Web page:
Long rods have forever been discussed in street rods because it a term that can be used to impress those who are unaware. Please don't be offended by the statement. When hotrodders sit around discussing theory's it's fun to say, "short stroke long rod engine". Or "short stroke, big bore engines". Magazines always try to sell the product they are writing a tech article on because that's how they make money and build engines for you to read about. Iron Eagle For instance will send them a rod package for free that whoever magazine will promise to say "Iron Eagle" as many times as possible and so therefore the rods show great promise. It's all marketing.

Not to say advantages aren't there with a long rod engine in a street machine. That street machine had better be built to the hilt though. A long rod engine will see 2-300 more RPM before piston failure with 20 or so extra horse power being seen at 7000 or higher as long as the carb, cam, and head design are properly designed to take full advantage. If there not, well, all you’re really left with is an engine that doesn't respond well with low RPM throttle input and extra ring life. Hardly worth the extra cost IMO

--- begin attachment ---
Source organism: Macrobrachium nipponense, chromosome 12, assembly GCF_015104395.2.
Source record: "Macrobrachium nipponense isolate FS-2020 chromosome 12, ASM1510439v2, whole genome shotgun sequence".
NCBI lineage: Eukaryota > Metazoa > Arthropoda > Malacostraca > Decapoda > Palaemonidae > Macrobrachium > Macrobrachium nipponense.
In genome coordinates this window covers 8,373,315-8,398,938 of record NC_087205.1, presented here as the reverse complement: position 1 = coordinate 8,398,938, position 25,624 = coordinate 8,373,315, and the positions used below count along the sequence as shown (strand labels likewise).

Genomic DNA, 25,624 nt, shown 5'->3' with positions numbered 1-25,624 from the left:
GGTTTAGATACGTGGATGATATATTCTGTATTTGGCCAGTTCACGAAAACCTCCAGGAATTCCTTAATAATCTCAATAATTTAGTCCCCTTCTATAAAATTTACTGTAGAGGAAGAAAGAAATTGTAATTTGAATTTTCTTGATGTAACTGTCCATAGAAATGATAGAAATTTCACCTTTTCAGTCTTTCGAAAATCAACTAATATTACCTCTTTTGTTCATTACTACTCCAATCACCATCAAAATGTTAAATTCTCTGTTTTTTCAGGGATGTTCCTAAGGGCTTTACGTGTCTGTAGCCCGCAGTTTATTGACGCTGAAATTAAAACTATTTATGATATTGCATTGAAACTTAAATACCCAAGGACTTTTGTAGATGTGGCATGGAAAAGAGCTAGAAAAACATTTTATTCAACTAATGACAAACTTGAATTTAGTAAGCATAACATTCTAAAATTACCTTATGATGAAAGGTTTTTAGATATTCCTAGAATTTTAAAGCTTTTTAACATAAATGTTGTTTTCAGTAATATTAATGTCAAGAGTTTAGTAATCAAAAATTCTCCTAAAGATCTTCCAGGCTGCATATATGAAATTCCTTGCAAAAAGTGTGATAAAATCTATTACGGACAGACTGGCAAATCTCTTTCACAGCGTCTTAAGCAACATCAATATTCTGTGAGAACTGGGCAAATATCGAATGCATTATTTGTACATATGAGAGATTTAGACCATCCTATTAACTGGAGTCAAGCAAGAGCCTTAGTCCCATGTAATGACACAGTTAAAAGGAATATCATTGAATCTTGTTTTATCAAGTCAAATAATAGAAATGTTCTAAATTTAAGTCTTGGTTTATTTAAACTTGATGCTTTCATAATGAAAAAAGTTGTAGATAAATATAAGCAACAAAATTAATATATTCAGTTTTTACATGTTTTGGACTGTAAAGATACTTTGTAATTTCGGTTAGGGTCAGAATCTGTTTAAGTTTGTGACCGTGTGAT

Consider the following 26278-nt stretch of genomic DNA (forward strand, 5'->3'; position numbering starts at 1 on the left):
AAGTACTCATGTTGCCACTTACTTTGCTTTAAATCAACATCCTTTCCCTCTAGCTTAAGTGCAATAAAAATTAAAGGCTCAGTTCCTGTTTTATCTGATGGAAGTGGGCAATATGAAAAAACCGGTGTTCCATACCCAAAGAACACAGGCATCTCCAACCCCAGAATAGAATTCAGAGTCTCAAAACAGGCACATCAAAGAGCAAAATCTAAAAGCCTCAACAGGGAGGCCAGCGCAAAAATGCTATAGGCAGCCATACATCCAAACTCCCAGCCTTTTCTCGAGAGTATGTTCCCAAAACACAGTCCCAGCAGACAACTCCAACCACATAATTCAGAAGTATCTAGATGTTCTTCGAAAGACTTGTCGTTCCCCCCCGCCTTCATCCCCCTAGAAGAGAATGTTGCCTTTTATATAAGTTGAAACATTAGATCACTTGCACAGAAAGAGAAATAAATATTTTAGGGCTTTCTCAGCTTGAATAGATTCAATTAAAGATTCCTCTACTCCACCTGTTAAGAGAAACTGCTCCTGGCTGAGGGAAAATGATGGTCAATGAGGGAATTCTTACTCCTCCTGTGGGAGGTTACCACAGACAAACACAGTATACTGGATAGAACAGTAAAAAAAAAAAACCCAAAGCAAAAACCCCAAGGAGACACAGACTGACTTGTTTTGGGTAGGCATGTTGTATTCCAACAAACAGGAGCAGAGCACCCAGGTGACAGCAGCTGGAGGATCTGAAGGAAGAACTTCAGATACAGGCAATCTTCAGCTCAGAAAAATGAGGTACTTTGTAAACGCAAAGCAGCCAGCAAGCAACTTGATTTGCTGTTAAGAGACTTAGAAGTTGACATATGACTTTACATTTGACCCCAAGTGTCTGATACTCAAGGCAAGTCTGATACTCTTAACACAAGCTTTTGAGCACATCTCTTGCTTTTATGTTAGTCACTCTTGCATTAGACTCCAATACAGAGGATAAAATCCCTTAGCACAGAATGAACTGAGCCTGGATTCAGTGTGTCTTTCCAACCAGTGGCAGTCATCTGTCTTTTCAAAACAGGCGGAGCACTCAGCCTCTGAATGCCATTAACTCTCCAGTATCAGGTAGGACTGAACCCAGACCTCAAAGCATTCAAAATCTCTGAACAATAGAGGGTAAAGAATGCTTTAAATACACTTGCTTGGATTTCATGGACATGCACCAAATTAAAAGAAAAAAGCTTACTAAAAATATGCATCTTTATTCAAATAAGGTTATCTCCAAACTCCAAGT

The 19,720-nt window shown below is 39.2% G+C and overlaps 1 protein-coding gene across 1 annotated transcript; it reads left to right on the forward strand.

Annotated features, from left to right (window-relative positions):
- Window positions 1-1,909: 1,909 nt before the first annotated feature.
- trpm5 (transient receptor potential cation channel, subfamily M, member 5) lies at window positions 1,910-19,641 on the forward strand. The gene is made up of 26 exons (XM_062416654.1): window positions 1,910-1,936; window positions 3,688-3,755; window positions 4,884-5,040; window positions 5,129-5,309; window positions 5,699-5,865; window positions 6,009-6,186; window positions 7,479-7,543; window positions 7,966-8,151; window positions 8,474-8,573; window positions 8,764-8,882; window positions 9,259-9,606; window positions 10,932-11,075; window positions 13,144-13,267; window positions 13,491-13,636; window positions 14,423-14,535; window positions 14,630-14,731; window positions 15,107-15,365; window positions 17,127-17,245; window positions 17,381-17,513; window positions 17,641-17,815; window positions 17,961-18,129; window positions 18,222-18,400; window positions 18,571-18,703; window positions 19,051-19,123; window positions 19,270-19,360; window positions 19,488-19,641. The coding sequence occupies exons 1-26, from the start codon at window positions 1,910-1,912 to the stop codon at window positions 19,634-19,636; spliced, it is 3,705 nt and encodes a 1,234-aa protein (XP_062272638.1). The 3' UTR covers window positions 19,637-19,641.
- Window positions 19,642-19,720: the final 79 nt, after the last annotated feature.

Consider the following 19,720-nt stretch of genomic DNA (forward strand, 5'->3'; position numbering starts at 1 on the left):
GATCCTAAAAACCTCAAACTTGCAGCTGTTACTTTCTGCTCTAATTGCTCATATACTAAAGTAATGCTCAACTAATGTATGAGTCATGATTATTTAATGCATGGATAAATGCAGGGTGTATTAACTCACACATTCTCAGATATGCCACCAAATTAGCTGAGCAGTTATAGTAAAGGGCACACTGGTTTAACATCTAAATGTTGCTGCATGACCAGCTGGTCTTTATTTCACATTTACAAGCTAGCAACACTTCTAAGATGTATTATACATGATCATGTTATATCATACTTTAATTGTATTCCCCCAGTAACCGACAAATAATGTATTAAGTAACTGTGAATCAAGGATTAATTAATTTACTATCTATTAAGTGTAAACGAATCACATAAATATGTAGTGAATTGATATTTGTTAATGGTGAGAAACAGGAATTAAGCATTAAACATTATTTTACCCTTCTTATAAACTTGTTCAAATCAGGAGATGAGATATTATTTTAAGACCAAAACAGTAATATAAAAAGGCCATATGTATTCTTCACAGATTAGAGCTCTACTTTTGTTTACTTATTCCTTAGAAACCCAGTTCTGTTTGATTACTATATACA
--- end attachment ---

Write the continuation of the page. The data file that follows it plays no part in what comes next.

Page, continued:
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Old 11-13-2004, 01:46 PM
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AMEN on that post

Nice Description on the subject there johnsongrass1....
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Old 11-13-2004, 02:17 PM
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Uh.....yeah!!! What he said........
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Old 11-13-2004, 05:02 PM
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johnsongrass1,
Like I said above, I don't think it is really worth a ton of effort in most cases. The differences are TINY as you mentioned.

I do have one question. How can piston speed be the same in a "6 inch" rod engine as it is in a "5.565 inch" engine. If the piston is going to stay (dwell) at TDC longer with the longer rod at some point it has to catch back up to the "shorter rod" Either that or the shorter rod engine has to have a "dwell" spot somewhere else in the stroke, correct? This is assuming a given RPM lets say 5000.

There are also arguments that the pistond speeds of X vs. Y is increased on the down stroke. My opinion is that it all has to even out if you average it. I am not sure it's worth worrying about, because the differences are so small in most cases you will not see a true performance difference. Most engines to not see extended periods of time at 7500RPM (I am talking street engines).

Anyway very good input.


Royce
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Old 11-13-2004, 10:02 PM
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Royce,

I have to agree with you. If there is more dwell at TDC(and BDC as well), piston speed will be increased at some point in the stroke. I believe this is actually seen at the acceleration point when the piston begins to move from TDC/BDC and deceleration as it approaches TDC/BDC. So piston speed is higher.....at some point in the stroke.